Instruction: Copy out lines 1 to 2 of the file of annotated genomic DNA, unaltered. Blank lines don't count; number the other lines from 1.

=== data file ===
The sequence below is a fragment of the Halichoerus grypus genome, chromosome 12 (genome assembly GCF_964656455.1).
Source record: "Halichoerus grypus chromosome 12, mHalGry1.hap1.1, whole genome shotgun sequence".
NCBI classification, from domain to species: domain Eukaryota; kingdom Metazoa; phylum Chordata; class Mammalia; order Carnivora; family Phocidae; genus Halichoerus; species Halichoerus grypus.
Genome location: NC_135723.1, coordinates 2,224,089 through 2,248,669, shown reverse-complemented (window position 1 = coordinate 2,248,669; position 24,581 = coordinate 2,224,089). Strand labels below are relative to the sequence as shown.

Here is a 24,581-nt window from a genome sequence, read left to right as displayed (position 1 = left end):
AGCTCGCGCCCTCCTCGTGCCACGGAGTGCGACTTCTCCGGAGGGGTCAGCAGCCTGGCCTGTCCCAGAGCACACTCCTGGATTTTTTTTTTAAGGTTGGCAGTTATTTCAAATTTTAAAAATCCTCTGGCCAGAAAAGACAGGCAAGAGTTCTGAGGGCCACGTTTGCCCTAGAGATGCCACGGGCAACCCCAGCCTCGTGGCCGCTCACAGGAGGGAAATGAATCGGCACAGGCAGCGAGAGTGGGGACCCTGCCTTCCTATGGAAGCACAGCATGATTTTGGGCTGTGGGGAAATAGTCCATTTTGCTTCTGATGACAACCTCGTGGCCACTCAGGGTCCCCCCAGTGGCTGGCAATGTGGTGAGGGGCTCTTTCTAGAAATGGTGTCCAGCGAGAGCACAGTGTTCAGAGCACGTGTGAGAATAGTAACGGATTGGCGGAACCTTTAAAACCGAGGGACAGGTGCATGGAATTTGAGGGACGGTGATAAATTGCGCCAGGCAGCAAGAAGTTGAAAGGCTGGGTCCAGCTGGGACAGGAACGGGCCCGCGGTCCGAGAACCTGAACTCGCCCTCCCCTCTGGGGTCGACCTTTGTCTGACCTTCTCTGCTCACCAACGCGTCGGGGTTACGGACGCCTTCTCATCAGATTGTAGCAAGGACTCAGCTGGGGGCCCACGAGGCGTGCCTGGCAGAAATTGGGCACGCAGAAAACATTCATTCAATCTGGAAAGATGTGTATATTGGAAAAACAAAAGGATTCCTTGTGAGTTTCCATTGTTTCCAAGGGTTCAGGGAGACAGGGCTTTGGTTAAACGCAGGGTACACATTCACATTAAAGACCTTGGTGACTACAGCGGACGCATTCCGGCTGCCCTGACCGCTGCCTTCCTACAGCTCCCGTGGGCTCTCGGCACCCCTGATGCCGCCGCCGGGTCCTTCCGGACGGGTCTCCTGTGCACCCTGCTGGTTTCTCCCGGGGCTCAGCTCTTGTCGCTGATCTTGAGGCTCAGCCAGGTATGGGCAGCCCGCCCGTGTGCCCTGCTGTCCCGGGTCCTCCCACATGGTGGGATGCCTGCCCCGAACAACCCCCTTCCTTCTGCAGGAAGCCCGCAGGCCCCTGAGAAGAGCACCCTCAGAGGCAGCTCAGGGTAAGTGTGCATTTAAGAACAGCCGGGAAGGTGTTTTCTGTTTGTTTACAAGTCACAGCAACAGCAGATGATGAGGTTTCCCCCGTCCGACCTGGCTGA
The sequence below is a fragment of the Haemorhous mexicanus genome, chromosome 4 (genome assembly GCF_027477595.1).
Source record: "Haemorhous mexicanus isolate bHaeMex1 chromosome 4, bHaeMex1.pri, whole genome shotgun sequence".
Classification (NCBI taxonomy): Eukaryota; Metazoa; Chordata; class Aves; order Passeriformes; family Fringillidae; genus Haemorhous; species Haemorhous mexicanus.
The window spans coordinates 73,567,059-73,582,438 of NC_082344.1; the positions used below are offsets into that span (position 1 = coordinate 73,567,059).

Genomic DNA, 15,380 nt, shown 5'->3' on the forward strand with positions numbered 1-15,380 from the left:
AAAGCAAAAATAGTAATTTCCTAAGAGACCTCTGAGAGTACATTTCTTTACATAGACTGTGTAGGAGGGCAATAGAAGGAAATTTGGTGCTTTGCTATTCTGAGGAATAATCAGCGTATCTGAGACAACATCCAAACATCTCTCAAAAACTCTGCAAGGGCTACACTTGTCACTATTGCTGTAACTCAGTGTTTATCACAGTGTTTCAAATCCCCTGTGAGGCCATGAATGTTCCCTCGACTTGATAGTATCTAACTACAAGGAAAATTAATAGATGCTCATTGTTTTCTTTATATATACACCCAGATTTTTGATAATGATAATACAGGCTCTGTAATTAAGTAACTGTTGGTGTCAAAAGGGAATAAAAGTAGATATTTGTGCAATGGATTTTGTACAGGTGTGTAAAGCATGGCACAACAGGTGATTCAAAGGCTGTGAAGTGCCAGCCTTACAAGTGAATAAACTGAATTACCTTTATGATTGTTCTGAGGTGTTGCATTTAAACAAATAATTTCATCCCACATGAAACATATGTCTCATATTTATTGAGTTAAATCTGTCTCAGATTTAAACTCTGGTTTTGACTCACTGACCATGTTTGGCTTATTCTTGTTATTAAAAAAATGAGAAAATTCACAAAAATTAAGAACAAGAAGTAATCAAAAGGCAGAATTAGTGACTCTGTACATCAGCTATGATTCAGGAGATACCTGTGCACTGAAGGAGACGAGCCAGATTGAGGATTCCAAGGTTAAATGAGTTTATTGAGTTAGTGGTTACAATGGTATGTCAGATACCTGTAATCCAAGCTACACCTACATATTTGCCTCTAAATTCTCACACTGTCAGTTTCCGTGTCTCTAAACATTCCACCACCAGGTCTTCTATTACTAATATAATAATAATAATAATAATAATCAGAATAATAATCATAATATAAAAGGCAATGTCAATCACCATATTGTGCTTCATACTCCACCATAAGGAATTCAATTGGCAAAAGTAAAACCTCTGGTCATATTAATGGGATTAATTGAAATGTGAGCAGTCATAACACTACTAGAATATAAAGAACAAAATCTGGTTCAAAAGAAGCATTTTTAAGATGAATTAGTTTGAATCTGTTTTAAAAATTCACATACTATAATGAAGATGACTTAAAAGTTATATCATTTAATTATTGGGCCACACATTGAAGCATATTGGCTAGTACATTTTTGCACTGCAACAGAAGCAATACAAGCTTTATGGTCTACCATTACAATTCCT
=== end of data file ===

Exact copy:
The sequence below is a fragment of the Halichoerus grypus genome, chromosome 12 (genome assembly GCF_964656455.1).
Source record: "Halichoerus grypus chromosome 12, mHalGry1.hap1.1, whole genome shotgun sequence".